“Public markets are pretty volatile,” said Chris Bischoff, managing director at venture capital firm, General Catalyst. “The first companies in an area of healthcare that are new to the public market have the advantage of being the first companies out, but the disadvantage that investors don’t always understand their proposition.”
For instance, Bischoff said a company that relies on value-based care reimbursement, such as Oak Street Health, is going to face headwinds from investors in the public market who may not understand the business model. Oak Street’s stock is down nearly 50% from last year.
Bischoff has experienced this volatility as an investor in diabetes digital health company Livongo, which went public in 2019 at $29 per share, traded below $10 per share in September 2019 and was eventually sold to Teladoc at $140 per share in August 2020. Like Kong, he doesn’t see any company rushing to the public markets.
“The bigger and better companies in digital health are extremely well funded,” Bischoff said.
“Many ‘unicorns’ have lost their horns”
Typically, the next step for a company after it becomes a ‘unicorn,’ valued at more than $1 billion, is to go public. But so far, digital health unicorns in 2022 aren’t taking that step
Innovaccer, a software-as-a-service data aggregation company, is valued at $3.2 billion after receiving $150 million in a Series E funding round in December 2021. In an interview with Digital Health Business & Technology, CEO Abhinav Shashank said he wanted to build a sustainable, long-term growth model before considering an IPO.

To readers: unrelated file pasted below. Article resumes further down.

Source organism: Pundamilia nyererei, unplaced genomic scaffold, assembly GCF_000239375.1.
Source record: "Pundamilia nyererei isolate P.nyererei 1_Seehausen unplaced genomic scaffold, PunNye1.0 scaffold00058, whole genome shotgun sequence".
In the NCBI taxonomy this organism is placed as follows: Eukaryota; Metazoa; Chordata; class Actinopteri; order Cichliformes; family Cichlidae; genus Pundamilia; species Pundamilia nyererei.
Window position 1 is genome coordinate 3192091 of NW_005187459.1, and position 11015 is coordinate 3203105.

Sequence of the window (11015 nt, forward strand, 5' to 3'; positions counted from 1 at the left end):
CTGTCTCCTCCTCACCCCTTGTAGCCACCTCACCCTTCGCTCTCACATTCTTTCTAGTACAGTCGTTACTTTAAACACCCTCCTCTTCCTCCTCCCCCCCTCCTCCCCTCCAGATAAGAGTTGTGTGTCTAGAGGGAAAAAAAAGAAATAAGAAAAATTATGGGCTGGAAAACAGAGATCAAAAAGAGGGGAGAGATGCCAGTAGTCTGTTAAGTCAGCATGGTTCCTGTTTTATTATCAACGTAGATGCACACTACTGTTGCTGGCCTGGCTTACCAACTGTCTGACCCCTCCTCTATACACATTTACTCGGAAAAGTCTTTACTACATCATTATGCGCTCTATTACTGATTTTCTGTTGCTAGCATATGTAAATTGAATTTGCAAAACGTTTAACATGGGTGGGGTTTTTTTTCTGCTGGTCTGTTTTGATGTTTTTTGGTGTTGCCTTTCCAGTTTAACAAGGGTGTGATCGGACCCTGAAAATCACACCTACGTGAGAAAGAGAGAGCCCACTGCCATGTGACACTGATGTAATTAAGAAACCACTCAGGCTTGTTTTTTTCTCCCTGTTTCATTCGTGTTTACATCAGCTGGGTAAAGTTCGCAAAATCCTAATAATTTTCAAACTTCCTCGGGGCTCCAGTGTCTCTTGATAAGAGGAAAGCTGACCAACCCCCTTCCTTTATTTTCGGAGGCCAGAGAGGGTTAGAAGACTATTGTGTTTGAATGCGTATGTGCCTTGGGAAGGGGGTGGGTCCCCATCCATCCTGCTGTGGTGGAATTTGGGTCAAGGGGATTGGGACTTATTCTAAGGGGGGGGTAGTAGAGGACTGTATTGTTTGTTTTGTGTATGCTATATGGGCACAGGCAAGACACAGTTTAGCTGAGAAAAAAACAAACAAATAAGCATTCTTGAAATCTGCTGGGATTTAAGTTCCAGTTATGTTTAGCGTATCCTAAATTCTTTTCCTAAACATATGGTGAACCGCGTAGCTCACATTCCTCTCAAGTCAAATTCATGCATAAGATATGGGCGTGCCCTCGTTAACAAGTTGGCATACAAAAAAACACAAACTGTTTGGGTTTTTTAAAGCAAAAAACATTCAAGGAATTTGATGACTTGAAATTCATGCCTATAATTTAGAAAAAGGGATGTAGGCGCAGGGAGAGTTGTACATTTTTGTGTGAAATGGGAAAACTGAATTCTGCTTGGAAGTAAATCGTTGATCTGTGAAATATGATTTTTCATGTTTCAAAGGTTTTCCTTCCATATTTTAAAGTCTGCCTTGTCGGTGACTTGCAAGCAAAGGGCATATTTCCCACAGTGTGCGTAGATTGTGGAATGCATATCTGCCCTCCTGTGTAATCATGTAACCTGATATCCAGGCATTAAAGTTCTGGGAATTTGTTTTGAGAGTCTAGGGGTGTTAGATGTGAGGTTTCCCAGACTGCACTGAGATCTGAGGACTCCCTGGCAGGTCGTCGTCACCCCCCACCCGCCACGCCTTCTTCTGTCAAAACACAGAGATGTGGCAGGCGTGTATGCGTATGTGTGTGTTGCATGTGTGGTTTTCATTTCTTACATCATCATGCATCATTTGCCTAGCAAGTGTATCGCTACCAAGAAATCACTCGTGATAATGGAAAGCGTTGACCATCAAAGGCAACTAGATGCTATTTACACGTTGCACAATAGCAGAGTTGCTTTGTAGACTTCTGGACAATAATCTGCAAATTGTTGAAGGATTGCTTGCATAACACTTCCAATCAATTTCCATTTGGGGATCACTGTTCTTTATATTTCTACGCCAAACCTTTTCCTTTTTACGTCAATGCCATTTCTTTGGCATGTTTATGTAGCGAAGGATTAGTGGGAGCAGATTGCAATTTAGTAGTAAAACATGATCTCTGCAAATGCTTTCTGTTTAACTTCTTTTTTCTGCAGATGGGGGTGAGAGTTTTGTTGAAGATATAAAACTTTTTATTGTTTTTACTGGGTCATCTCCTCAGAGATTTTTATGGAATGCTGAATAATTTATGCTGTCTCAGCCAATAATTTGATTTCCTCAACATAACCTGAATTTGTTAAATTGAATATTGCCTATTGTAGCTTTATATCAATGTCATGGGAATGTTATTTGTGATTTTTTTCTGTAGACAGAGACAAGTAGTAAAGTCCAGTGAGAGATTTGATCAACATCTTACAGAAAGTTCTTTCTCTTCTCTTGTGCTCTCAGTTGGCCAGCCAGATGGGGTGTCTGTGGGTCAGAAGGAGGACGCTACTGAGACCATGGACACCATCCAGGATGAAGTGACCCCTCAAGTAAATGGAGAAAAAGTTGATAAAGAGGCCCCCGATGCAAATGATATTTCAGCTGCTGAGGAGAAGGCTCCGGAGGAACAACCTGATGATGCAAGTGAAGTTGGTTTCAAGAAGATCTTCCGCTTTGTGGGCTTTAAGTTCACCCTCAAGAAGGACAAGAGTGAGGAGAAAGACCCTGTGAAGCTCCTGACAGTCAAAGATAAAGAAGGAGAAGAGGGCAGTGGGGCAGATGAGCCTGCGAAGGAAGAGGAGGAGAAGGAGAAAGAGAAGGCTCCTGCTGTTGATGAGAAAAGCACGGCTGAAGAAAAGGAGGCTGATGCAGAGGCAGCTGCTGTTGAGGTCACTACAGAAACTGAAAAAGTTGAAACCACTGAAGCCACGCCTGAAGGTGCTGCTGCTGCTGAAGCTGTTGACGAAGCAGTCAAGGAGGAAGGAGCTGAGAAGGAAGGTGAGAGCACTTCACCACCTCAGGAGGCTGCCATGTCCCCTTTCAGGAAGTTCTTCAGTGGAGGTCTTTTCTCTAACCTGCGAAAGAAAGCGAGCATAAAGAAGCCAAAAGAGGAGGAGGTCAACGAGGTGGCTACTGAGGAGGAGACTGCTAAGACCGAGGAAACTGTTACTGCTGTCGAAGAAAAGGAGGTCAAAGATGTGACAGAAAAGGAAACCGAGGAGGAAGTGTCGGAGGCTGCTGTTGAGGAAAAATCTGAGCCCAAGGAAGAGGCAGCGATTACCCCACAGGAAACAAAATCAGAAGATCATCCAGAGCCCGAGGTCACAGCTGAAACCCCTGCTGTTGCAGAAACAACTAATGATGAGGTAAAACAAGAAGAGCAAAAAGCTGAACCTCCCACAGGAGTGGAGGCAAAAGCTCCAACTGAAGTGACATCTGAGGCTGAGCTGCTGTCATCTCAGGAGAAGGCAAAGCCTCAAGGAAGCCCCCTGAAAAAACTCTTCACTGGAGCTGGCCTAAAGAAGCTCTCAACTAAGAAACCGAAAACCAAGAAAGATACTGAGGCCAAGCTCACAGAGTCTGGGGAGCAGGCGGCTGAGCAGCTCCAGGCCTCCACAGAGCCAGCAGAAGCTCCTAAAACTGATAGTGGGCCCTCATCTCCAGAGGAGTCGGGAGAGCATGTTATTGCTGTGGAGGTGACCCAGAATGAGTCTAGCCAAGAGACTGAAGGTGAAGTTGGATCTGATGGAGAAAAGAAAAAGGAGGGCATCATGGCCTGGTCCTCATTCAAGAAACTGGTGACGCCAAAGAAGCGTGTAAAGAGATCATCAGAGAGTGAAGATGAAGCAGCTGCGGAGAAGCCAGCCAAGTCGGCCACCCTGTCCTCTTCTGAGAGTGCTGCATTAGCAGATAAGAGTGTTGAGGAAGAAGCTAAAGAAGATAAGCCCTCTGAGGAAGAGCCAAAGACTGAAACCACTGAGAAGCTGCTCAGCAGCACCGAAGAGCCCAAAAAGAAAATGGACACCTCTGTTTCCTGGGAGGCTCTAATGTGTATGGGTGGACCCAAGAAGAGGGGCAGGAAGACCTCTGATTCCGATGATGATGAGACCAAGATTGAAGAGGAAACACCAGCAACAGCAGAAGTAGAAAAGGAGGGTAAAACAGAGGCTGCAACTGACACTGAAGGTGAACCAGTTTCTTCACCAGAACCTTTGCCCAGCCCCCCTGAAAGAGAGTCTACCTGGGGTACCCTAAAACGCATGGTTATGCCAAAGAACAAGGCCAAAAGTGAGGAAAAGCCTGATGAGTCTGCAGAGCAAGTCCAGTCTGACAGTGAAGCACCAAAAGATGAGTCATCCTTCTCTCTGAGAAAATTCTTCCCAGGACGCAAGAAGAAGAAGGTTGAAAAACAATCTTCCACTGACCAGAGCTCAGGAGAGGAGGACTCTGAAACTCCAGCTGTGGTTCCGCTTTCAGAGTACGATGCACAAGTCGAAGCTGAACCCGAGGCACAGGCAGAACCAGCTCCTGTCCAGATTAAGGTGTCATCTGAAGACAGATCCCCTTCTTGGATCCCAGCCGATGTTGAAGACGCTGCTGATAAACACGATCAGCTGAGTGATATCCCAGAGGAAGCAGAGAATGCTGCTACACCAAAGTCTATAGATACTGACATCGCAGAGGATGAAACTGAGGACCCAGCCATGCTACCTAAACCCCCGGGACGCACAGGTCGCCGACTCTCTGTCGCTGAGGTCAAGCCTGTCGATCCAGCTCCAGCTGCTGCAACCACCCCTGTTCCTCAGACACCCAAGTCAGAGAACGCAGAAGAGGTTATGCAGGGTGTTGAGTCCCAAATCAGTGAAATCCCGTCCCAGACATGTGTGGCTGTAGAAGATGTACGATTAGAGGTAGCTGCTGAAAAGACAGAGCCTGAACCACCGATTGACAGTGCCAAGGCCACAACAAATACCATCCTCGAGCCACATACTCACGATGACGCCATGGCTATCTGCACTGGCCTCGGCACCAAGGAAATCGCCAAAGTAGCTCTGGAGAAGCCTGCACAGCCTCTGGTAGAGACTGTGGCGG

Biofourmis, a virtual care management company that enables hospital-at-home initiatives, raised $300 million in a Series D funding round in April and is valued at $1.2 billion. The company’s CEO Kuldeep Singh Rajput said it wasn’t focused on an IPO.
Another digital health ‘unicorn,’ Carbon Health, is valued at $3.2 billion after a $350 million Series D funding round in July 2021. The company recently laid off 250 employees and CEO Eren Bali said it was focused on profitability.
Kong suggested the changing market has led to a shift in strategy for ‘unicorns.’ Companies that needed an IPO to raise funds must rethink how they’re going become self-sufficient. Even those who had more of a runway should think how to turn a profit if they aren’t there already.
“Many ‘unicorns’ have lost their horns,” Kong said. “They’re not unicorns anymore. A lot of companies that did a late-stage growth investment, their strategy was to do that last round before the IPO. But now because there’s no IPO, that strategy doesn’t work in terms of crossover investing in this environment.”
Despite this, Kong and others are still enthusiastic about digital health investing in a down market. In fact, HealthQuest recently closed a $675 million round and he sees it as a huge opportunity.
“This should be a really good investment cycle,” Kong said. “There are going to be great companies, the valuations will be reasonable and at some point, the market will come back. The companies that are left will be really well run and there will be great returns for companies and their investors.”